Mar 27 2013

Tracey Jackson



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Last weekend I was reunited with my friend Peter after not seeing him for a year and a half.  Peter is a fascinating man, who happens to be a masterful haircutter. Peter has been cutting my hair for many years. Peter is also deeply spiritual.  In fact the reason I had not seen him was Peter took off from his successful career (he also had his own reality show) and spent the last eighteen months in an ashram in India.

He was always an odd combination of peaceful and a bit hyper. Now the hyper is gone and he seems totally at peace.

I asked him what was one of the biggest changes after his time in India. Along with not caring about stuff, learning to just follow the path set out and loads of other things, he said something that really stuck, it didn’t just stick, it hit me right in the third eye. It lassoed me into its simple common sense and the essential life lesson that I needed to hear and incorporate.  It’s at the heart of gratitude and trust and if not followed it is what takes us off the trail

He said, “My mind has become my friend.”  Just take a breath and calm the chatter in your brain and think about that a second.  “My mind has become my friend.”

So much wisdom in those six words.

We all know that our mind is where everything starts, the good and the bad and the ugly.  The ego has its headwaters in our mind. Greed, anger, fear, envy, lack of self-esteem, over-compensation, and impatience all hang out there. If they stayed there and then washed away it would be fine. But they have a tendency be the tour guide for our reactions, our mouths, and our addictions.

And the things we allow our minds to tell us we would probably never accept from a friend.

If a friend told you your processions defined you or the fact you had a cool car, lots of money made you a better person, that person would likely not be a friend for long. Yet, we accept this from our mind. Our hunger for more is our mind telling us we are not enough, that nothing is enough.  It might start somewhere else, but it really takes root in the mind.  So instead of saying “Hey mind, are you out of yours?”  We accept this and go out and feed the monster our mind has created.

If a friend told you you would never get the job you really wanted or realize your dreams because you were either unworthy or didn’t have what it takes, you would hang up the phone and never speak to them again. But yet again, we somehow accept this dissing from our own minds and often, too often buy into it. We head off for that job interview thinking “We won’t get this, we aren’t up to it.” There are too many out there more qualified.”  And then if we don’t get it, for what could be a million reasons having little to do with us, our mind says, see told you so. You’re jinxed. Your life will never work out.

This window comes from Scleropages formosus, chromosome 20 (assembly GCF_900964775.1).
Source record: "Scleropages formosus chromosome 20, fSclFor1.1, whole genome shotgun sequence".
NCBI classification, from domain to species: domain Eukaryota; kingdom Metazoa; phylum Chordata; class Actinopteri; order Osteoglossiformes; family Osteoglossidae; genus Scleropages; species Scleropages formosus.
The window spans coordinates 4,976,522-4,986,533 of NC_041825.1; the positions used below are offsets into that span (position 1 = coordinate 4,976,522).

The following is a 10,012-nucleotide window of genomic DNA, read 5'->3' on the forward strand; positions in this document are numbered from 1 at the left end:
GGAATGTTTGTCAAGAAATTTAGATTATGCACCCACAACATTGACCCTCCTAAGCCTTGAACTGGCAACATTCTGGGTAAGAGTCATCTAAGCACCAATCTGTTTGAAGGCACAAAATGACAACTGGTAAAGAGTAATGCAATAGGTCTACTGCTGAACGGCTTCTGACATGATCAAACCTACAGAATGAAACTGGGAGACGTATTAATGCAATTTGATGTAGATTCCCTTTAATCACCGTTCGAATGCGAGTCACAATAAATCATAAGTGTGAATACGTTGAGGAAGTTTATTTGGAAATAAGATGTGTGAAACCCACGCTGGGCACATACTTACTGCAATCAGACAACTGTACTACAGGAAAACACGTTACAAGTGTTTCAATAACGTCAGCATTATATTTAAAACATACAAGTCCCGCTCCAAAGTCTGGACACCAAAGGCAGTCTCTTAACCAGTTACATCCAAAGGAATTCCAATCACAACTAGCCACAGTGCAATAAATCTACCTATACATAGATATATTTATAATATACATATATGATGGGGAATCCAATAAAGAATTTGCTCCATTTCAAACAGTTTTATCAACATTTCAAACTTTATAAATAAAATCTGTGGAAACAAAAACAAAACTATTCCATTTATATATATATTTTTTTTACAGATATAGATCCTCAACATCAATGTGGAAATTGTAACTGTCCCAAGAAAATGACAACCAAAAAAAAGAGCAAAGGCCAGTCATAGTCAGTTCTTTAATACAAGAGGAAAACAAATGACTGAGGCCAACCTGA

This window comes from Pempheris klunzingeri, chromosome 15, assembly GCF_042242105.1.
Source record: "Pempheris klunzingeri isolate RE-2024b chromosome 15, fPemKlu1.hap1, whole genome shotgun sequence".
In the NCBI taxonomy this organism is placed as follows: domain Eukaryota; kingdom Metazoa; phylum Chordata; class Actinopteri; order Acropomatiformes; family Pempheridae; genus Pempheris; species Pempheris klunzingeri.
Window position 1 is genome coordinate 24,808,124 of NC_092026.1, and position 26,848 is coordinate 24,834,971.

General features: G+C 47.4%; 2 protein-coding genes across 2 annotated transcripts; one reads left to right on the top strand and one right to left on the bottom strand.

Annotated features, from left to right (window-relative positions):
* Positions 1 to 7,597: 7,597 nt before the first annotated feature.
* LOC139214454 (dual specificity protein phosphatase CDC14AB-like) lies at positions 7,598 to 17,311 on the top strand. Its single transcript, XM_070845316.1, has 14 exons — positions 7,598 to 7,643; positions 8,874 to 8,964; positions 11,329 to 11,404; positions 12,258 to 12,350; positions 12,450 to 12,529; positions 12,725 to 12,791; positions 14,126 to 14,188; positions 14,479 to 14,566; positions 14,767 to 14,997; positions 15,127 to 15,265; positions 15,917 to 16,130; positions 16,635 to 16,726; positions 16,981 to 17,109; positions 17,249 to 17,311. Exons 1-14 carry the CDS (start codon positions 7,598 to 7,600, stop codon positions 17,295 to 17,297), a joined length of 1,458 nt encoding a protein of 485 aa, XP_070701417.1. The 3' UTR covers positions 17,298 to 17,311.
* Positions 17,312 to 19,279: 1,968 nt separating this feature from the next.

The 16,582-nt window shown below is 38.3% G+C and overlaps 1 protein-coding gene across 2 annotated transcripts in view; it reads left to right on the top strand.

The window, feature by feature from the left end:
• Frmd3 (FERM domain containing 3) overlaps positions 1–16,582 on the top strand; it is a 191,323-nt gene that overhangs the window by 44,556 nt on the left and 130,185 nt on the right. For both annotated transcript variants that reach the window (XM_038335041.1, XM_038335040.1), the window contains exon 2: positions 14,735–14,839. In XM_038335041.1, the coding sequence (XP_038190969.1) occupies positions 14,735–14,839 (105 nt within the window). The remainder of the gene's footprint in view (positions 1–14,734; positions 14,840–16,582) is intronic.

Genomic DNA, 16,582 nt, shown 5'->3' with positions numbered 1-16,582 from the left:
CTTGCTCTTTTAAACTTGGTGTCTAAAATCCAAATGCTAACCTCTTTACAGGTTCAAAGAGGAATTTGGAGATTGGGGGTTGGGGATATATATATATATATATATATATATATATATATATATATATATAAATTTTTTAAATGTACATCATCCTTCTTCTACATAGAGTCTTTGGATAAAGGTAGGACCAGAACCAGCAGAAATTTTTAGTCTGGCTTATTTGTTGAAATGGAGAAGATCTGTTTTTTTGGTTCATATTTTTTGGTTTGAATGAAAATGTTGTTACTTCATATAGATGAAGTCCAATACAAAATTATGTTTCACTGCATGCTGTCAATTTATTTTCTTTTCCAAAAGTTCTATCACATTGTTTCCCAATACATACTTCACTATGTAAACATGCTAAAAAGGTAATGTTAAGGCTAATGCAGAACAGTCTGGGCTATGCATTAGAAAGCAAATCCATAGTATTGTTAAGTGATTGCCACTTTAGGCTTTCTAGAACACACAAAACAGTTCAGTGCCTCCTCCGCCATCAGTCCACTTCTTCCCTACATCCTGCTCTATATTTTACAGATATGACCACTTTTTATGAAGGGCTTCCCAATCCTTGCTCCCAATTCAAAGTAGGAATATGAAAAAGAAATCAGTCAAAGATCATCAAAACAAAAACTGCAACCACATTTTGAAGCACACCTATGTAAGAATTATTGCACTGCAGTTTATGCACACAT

Would you like it if a friend said you had a lot to be afraid of?  That all the things you were fearful of had real meaning and would most likely come to pass?  Would you storm out of the room if they insinuated such a thing?

Let’s say you were having a coffee with a friend and they looked over and told you you were unlovable. You might have parent issues, love life problems but you, the essence of you was unlovable and therefore you would always be rejected.  Friend or foe?

“Something needs to change and it’s probably me” is still important. Often our behavior, usually our behavior is what sets us back, but most of the time it’s because we are listening and responding to the negative feedback coming from our thoughts.

What if like Peter we make our mind our friend?  What if instead of letting our minds whisper “lack, lack, lack,” we say “Hey mind let’s hear it for gratitude, gratitude, gratitude.”

Why can’t we turn our minds into our best friends? Again, not the kind that blow smoke up our ass and tell us only what we want to hear, that is merely the mind stroking our ego.  Good friends are honest, good friends are kind, good friends tell you gently and kindly when you might be screwing up.  But they certainly don’t call you every morning with a laundry list of problems and fears to start your day with.

Good friends help us to stay on the path of right action. They calm us when we get upset or nervous they don’t create all sorts of scenarios to make us more agitated.  Good friends pull us back from saying the wrong thing at the wrong time.  They have perspective. They know when it’s time to let go. They see our world and our lives from a place removed, without an agenda.

Good friends are the ones who say, I know this moment might suck but look at all you have to be grateful for.

Not all of us can take off  eighteen months and live in an ashram, but we can all stop and observe when our mind is causing trouble and being a bad friend. We can take the time to turn the rebel rouser into a peaceful, supportive part our lives – our best friend, instead of the birthplace of most of our problems.

If you live in the LA area or are passing through and want a great haircut Peter Ishkhans can be found at MECHE SALON

Tracey Jackson

Tracey Jackson is a screenwriter and blogger at Her book Gratitude and Trust is now available.